Previously I discussed Ancient Prologues in detail, but that was with particular reference to the Book of Acts. Nonbiblical examples of split prefaces, such as we find in Luke-Acts, were part of that discussion, but here I’m focusing on Tyson’s look at the Preface of Luke in the context of his earlier sections on Luke’s special material, and their apparent Marcionite context.
So far we have looked at
- the evidence (especially from contradictions and tendentiousness within the Tertullian claim, and from Justin Martyr’s evidence) that Marcion was active considerably earlier than the 144 c.e. date that has generally been assigned to him;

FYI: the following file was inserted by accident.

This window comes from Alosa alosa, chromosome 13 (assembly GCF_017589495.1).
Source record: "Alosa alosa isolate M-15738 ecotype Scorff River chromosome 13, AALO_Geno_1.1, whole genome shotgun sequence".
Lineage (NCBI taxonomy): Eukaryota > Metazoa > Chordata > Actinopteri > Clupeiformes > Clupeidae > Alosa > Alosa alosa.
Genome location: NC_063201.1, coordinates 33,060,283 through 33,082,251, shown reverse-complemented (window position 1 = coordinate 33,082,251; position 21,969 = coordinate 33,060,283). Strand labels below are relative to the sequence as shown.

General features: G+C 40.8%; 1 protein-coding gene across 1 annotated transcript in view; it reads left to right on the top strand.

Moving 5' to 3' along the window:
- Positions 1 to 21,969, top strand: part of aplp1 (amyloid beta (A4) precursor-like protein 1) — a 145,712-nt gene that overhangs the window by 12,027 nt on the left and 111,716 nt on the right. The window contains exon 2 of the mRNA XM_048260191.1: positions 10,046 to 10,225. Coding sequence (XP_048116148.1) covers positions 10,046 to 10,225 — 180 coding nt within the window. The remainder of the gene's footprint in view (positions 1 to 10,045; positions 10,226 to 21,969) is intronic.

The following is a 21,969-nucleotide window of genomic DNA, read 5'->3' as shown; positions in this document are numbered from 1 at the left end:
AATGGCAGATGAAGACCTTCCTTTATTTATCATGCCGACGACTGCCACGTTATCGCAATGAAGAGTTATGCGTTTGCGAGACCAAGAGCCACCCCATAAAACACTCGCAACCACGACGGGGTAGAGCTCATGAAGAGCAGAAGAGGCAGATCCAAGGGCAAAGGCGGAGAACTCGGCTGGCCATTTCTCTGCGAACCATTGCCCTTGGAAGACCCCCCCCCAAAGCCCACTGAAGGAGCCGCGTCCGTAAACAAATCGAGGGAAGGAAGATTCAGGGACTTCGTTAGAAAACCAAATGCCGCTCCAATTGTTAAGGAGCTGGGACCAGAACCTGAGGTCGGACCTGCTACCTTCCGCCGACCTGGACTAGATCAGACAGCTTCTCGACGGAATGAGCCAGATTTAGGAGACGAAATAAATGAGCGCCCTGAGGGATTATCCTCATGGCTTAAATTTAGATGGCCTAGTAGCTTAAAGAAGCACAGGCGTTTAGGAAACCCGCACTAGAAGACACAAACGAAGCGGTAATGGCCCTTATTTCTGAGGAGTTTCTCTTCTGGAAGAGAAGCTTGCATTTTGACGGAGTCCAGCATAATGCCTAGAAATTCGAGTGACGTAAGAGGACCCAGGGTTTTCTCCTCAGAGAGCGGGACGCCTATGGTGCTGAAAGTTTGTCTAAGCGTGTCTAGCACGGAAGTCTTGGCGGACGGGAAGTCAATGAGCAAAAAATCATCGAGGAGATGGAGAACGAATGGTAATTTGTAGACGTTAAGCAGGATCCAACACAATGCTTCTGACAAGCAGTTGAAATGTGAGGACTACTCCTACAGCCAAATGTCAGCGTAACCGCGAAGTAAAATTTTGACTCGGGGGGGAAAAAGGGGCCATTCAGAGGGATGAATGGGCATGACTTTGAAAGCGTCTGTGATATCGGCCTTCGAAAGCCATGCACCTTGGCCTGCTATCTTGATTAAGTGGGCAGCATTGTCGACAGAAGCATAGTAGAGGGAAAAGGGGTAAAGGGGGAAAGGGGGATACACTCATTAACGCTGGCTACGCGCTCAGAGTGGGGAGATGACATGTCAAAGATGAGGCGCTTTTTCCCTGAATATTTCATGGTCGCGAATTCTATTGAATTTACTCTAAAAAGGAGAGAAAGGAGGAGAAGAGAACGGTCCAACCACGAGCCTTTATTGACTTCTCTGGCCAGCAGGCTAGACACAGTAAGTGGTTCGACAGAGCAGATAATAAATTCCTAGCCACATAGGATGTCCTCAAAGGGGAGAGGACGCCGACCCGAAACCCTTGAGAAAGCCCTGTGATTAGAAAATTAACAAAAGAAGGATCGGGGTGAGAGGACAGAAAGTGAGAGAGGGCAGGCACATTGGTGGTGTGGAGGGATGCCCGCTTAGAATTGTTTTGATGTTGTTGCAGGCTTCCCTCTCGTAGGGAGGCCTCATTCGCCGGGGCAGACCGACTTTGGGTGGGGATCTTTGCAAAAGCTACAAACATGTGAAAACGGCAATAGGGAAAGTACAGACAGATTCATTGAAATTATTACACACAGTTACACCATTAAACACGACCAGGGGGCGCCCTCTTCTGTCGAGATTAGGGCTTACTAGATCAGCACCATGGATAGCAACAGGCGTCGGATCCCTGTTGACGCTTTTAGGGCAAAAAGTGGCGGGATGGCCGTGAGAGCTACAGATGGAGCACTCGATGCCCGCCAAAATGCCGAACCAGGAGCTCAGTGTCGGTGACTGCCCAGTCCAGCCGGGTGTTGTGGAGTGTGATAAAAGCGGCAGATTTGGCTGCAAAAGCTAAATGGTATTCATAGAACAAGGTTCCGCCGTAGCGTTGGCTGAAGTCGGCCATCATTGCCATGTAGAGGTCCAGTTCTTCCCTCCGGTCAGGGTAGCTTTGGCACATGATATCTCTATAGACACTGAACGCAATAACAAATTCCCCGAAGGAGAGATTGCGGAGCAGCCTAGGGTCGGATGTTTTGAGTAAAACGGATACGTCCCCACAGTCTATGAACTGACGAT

- reasons for assigning a late date to the Book of Acts;
- arguments for canonical Luke and Marcion’s gospel both being editings of an “original Luke”;
- the arguably anti-Marcionite content of Acts;
- the anti-Marcionite aptness of the Infancy Narratives and the Resurrection appearances in Luke.
This post is continuing point 4, arguing for the coherence of the Prologue to the Gospel of Luke within a context of a reaction against Marcionism. Continue reading “Marcion and Luke-Acts: The Preface of Luke”